Rating: **


 

Song of the Week: “Life on Mars?” by Sophia Anne Caruso


Just when you thought there was already enough David Bowie content on this blog, today’s Song of the Week comes from the recently released cast recording of the David Bowie musical, Lazarus.  Sophia Anne Caruso’s interpretation of “Life on Mars?” is the perfect Bowie and the musical theater.  I can’t stop listening to it.

Take a gander and see if you think the same.

 

Song of the Week: “Tired By Kids” by Poitín


Today, we are halfway to St. Patrick’s Day as celebrated on the Irish & Celtic Music Podcast.  Thus this week’s song is an Irish folk tune from halfway around the world in the Czech Republic, where the band Poitín is one of the most prominent members of the Irish pub music scene.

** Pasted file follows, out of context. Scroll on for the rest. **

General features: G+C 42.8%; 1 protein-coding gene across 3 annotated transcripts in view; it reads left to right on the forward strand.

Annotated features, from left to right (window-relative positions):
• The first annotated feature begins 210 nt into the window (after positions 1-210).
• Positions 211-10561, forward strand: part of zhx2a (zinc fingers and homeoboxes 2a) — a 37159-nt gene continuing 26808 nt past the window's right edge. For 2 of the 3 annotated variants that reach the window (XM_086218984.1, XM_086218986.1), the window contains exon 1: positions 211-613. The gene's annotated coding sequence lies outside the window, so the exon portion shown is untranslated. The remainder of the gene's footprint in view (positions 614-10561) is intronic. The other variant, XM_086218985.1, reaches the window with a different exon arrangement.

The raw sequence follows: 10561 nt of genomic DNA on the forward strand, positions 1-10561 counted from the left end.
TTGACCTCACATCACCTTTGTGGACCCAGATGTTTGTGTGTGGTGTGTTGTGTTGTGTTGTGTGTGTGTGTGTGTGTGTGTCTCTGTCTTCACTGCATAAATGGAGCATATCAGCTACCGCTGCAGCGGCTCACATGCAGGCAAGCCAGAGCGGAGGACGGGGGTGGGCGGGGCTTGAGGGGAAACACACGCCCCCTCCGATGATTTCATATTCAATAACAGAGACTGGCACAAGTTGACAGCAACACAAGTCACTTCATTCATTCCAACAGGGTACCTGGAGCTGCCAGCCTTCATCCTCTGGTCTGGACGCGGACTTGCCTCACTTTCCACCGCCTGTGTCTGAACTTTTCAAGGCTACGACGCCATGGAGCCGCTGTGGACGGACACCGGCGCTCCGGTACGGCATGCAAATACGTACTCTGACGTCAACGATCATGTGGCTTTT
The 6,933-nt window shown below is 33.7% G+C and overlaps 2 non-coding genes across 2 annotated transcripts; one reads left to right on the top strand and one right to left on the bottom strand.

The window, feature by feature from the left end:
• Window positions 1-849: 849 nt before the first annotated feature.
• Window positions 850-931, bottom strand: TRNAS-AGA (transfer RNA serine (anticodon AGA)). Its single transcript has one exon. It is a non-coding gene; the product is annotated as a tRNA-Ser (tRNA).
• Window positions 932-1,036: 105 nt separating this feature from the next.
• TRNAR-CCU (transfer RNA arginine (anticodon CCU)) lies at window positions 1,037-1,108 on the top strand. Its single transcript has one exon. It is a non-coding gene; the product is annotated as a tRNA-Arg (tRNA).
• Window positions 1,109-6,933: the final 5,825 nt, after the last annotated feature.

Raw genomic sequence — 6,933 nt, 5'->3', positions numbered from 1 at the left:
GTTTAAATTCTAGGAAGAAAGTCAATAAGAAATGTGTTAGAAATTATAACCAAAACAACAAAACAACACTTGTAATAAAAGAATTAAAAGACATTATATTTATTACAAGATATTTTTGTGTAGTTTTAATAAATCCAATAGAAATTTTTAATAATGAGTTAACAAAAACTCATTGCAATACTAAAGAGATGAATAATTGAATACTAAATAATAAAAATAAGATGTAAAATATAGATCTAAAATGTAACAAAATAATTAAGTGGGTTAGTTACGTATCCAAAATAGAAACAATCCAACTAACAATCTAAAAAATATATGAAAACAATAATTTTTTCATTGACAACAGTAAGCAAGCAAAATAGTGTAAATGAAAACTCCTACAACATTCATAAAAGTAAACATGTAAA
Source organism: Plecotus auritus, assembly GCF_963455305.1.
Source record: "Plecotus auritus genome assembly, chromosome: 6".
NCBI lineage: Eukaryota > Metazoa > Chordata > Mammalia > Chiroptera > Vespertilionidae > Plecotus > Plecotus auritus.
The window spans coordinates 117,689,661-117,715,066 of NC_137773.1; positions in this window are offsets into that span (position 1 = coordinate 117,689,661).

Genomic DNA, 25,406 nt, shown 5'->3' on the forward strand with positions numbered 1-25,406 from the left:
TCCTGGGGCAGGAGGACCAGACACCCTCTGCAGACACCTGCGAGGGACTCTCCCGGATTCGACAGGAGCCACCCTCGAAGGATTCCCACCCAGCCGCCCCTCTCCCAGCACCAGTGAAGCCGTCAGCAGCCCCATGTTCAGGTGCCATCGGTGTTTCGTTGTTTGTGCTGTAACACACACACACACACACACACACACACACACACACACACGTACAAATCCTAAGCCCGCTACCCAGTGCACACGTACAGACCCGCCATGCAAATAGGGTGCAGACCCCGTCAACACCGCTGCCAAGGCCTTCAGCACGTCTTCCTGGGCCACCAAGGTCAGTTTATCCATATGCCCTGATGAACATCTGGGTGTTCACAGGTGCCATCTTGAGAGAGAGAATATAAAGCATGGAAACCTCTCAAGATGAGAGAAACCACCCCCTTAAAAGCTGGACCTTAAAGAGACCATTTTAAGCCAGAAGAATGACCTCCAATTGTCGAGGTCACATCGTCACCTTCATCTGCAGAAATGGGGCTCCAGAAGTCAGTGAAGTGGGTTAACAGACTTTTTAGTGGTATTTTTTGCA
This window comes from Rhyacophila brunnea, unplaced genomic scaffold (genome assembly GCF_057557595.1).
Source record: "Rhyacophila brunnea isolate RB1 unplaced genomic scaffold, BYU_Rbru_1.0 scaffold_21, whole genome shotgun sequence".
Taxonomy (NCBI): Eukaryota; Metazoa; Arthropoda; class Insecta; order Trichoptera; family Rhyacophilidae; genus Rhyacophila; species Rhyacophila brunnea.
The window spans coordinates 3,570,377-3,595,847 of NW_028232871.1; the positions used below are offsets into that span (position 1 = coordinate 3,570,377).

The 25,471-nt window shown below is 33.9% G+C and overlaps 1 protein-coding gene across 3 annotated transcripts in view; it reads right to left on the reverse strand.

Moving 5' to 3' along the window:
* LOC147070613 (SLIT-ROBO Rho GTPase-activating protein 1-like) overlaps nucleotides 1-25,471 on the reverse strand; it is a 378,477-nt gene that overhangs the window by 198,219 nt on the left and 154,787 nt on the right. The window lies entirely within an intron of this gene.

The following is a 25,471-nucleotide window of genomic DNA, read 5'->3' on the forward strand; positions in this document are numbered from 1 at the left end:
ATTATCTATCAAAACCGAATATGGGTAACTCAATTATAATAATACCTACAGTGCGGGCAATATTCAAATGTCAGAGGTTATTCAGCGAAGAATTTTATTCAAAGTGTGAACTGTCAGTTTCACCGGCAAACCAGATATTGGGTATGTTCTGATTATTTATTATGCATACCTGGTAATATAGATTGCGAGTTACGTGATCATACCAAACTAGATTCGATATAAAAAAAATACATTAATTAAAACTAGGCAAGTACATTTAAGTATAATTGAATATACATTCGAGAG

I can related to the subject matter of this tune “Tired By Kids” as related on the band’s website:

Tom (concertina) wrote the last tune in this set and named it after his own experience as a father of three kids and owner of a very boisterous dog. Celebrating the ups and downs of parenthood!

Song of the Week: “Your Best American Girl” by Mitski


The song “Your Best American Girl” by Mitski has been out for several months, but I only became acquainted with it a few weeks ago, and then I heard it broken down in this excellent episode of the Song Exploder.

Song of the Week: “Ya” by Factory Floor


“Ya” by Factory Floor is reminiscent of “Oh Yeah” by Yello, perhaps even less lyrically challenging, but I can still envision it played over an action montage in an 80s comedy.  It’s Labor Day Weekend after all, and the workers of the world don’t want to think too hard, but they do want to dance.

Song of the Week: “O B 1” by Jagwar Ma


“O B 1” by Jagwar Ma is reminiscent of the industrial dance music inflected alternative rock of the early 1990s, a style of music that seems to be overlooked in 90s music retrospectives, but one I dug.  The Australian band will release their full album Every Now & Then in October.